Figure 3 Scenarios showing different collaboration networks among actors involved in the species conservation area. A) A win-lose scenario: socio-economic activities are superimposed to species conservation in an anthropogenic; conservation conflicts occur when not all the actors are involved. B) A trade-off scenario: an equilibrium between socio-economic activities and species conservation exists. The numbers represent each actor involved in conservation conflict and its role: 1) rangers, who are responsible for enforcing conservation legislation; 2) policymakers and managers, who are responsible for environmental laws; 3) ecologist and conservation practitioners delineating evidence-guided-conservation measures and 4) social and economic entities, who are directly and indirectly related in conservation conflicts. The width and direction of the arrows represent the amount and directionality of feedback among each actor involved, respectively.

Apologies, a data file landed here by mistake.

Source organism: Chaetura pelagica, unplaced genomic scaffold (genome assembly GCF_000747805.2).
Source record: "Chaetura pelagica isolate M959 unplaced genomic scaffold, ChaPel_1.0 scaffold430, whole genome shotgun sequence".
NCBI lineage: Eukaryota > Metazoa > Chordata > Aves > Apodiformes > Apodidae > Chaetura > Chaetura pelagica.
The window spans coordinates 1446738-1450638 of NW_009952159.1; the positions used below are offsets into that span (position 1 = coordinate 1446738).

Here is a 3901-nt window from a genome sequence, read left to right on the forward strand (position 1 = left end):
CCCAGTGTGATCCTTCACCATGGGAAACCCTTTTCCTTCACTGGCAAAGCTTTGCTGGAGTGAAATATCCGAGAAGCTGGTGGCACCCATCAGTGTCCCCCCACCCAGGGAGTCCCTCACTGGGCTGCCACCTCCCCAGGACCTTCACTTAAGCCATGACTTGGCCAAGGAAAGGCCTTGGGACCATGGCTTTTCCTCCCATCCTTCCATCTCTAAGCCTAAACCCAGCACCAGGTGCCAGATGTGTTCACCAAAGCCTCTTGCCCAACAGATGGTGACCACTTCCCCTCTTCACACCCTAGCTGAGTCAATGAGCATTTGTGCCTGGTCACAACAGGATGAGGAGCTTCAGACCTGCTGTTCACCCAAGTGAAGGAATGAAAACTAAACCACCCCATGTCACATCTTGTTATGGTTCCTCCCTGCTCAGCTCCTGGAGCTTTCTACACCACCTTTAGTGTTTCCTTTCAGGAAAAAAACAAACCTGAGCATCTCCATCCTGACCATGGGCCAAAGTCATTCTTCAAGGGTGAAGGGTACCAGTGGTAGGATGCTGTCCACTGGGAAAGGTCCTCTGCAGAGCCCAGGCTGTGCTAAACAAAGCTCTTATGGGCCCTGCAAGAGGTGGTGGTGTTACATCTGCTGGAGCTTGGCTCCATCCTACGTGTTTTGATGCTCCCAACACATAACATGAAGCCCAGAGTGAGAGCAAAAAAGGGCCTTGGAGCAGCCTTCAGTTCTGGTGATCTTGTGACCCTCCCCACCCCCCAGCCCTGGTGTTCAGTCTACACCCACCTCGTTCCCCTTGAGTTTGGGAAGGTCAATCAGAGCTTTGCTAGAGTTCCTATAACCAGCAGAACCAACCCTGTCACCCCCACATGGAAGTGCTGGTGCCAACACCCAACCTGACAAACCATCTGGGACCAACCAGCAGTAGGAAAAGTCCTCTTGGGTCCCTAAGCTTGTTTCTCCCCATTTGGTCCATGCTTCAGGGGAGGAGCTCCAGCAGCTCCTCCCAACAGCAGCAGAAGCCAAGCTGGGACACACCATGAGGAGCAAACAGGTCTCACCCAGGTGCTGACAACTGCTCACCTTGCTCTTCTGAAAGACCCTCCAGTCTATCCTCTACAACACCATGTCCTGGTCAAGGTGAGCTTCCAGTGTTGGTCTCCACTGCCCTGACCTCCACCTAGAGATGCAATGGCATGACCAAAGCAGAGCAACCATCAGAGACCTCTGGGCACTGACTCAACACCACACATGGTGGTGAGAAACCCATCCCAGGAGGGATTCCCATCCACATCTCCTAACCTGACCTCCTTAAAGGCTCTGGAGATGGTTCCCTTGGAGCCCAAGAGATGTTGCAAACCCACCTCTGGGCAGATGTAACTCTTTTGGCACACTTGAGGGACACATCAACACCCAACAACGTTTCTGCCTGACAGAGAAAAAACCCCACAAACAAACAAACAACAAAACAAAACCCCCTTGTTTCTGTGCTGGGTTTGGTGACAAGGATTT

Coexistence as a seed for conservation success
It is clear that management scenarios in which collaboration among all entities involved is necessary for effective conservation and vulture-human coexistence. Each actor has a fundamental role. Ecologists collect information in the field and translate this to policymakers, managers, and conservation practitioners, which simultaneously transmit this information to rangers, which in tight collaboration with researchers detect, evaluate, and implement management measures in situ. Last but not least, stakeholders adhere to the plan while they are allowed to continue their activity outside sensitive periods and/or at a safe distance not to cause any disturbance. There is, however, a long road for considering this a successful management programme.